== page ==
This can be really useful if you're integrating this sort of stuff into a continuous integration or continuous delivery process. Okay, this will end up taking about seven minutes-ish to run, so I'm going to fast forward to once it's complete. Okay, we're back. Before getting started, let's click here on the connect button and this provides a copy-and-paste ready command that's going to set the credentials for the cube control command.
So let's copy this, and let's paste it into our cloud shell instance. Great. Now, when we're ready to use the cube control command, we'll already be authenticated. Now, let's start by listing off the container images with Docker. So here we have the CA-demo container from earlier. In order to get Container Engine to see our container, we need to upload it to an accessible container registry.
First, let's tag our image, and for that, I'll paste in this command here that I've already copied to my clipboard. This command will tag the image so that we can push it up to the cloud registry. Listing off the images again, you can see that we have another image here listed; however, it has the same image ID as our CA-demo container.
Now, once it's tagged, we can push it to the registry, and for that, we can use the gcloud docker command. So, I'm going to paste in another command here. Great. This is going to take a little while to run, so I'm going to fast forward this, and we're back. Okay, this ended up taking a few minutes. With this uploaded to the container registry, we can now tell Kubernetes to run the container, and for that we'll use the cube control run command.
So, lemme paste this in. Okay, notice that it prints off some text to the console saying that it created a deployment. Using the cube control command, we can see the deployments, so let's list off our deployments and there we go. So now we have a deployment running; however, before we can view the node application that's running in the container, we need some sort of public-facing end point for that container.
For that, we need a service. If I run the get service subcommand for the cube control command, you can see that we currently don't have one. So, let's create a new service by exposing the deployment. For this, I'll again paste in a pre-written command here, and notice that it creates the service for us.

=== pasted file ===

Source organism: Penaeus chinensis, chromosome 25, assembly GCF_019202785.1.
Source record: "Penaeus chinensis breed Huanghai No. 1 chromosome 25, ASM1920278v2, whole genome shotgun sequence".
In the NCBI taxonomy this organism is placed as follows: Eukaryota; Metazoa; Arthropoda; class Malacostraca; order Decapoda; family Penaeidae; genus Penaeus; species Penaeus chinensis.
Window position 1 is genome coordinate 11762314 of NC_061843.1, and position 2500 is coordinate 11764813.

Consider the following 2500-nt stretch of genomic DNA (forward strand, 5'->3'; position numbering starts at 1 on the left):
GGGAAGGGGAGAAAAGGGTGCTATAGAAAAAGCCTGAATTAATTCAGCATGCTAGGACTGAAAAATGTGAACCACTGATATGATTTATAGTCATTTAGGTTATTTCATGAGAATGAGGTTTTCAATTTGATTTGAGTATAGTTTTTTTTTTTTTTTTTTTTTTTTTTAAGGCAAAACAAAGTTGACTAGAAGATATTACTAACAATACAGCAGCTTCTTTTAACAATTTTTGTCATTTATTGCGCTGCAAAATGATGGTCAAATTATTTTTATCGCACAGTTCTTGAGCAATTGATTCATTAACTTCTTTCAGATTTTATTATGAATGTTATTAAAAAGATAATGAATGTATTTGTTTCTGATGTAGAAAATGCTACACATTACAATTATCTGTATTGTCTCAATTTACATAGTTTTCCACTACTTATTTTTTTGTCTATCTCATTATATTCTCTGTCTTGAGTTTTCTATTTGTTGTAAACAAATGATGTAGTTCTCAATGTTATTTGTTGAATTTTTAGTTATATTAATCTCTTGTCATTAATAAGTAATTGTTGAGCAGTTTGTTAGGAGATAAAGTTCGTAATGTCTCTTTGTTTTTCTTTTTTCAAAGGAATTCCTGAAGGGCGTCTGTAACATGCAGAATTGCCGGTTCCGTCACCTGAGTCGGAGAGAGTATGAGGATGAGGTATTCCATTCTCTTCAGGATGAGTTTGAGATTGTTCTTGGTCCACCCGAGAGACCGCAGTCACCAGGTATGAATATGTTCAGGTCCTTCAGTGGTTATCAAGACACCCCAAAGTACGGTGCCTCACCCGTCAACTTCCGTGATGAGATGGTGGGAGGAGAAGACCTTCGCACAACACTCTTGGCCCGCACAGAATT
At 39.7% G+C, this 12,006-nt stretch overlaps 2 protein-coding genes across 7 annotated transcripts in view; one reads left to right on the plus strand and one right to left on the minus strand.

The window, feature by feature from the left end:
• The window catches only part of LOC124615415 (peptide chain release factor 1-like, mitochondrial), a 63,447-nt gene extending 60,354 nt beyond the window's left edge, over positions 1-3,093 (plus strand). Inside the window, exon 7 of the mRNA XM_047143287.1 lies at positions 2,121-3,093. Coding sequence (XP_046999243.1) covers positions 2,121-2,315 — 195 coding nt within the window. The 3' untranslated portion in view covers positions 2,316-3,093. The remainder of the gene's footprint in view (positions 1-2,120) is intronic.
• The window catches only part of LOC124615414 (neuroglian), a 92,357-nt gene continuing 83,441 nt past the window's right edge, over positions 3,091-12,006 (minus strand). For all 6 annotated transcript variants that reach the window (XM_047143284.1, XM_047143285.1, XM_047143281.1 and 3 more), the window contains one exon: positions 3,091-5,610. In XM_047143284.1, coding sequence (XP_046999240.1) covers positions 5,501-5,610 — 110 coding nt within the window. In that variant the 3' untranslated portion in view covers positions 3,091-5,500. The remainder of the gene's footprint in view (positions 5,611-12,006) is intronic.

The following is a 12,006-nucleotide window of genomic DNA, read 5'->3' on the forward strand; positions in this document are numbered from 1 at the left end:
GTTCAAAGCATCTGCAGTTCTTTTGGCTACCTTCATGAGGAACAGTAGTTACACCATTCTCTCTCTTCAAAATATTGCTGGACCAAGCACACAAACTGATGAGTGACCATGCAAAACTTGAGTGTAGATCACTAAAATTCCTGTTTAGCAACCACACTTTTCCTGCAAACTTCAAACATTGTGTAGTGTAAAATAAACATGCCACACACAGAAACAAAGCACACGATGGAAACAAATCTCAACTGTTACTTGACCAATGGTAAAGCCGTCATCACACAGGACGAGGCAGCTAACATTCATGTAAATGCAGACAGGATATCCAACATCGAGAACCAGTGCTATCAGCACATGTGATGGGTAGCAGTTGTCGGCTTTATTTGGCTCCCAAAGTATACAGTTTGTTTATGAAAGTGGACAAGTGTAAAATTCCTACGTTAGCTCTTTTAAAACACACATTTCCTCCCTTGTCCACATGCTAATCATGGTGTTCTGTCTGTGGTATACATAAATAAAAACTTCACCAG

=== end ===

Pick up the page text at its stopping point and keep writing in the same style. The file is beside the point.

Let's re-run the get service command to see that it's listed here. Great, so it is listed, but notice the external IP address is listed as pending. This can take a few minutes, this isn't abnormal, so don't worry if it takes a little while when you try this. I'm going to wait just a minute and try this again.
Okay, welcome back. I'm going to run this command again, see if our IP address is ready, and it is, great. So now that we have this, we can paste this into the browser, and we can add colon 8080 to the end of the URL and we should see our Hello, World! application, so let's try that. And there we go, great!
So, at a high level, this is an overview of Container Engine. So, Container Engine gives us a platform for managing our Docker containers, and it uses the open-source Kubernetes platform for that management. So again, this is a really cool thing because once we gain these skills learning Kubernetes, we'll be able to work on any cloud platform using this tool.
In our next lesson, we're gonna take a look at the infrastructure as a service offering Compute Engine. So, if you're ready, let's dive in!
About the Author
Ben Lambert is the Director of Engineering and was previously the lead author for DevOps and Microsoft Azure training content at Cloud Academy. His courses and learning paths covered Cloud Ecosystem technologies such as DC/OS, configuration management tools, and containers. As a software engineer, Ben’s experience includes building highly available web and mobile apps.
When he’s not building the first platform to run and measure enterprise transformation initiatives at Cloud Academy, he’s hiking, camping, or creating video games.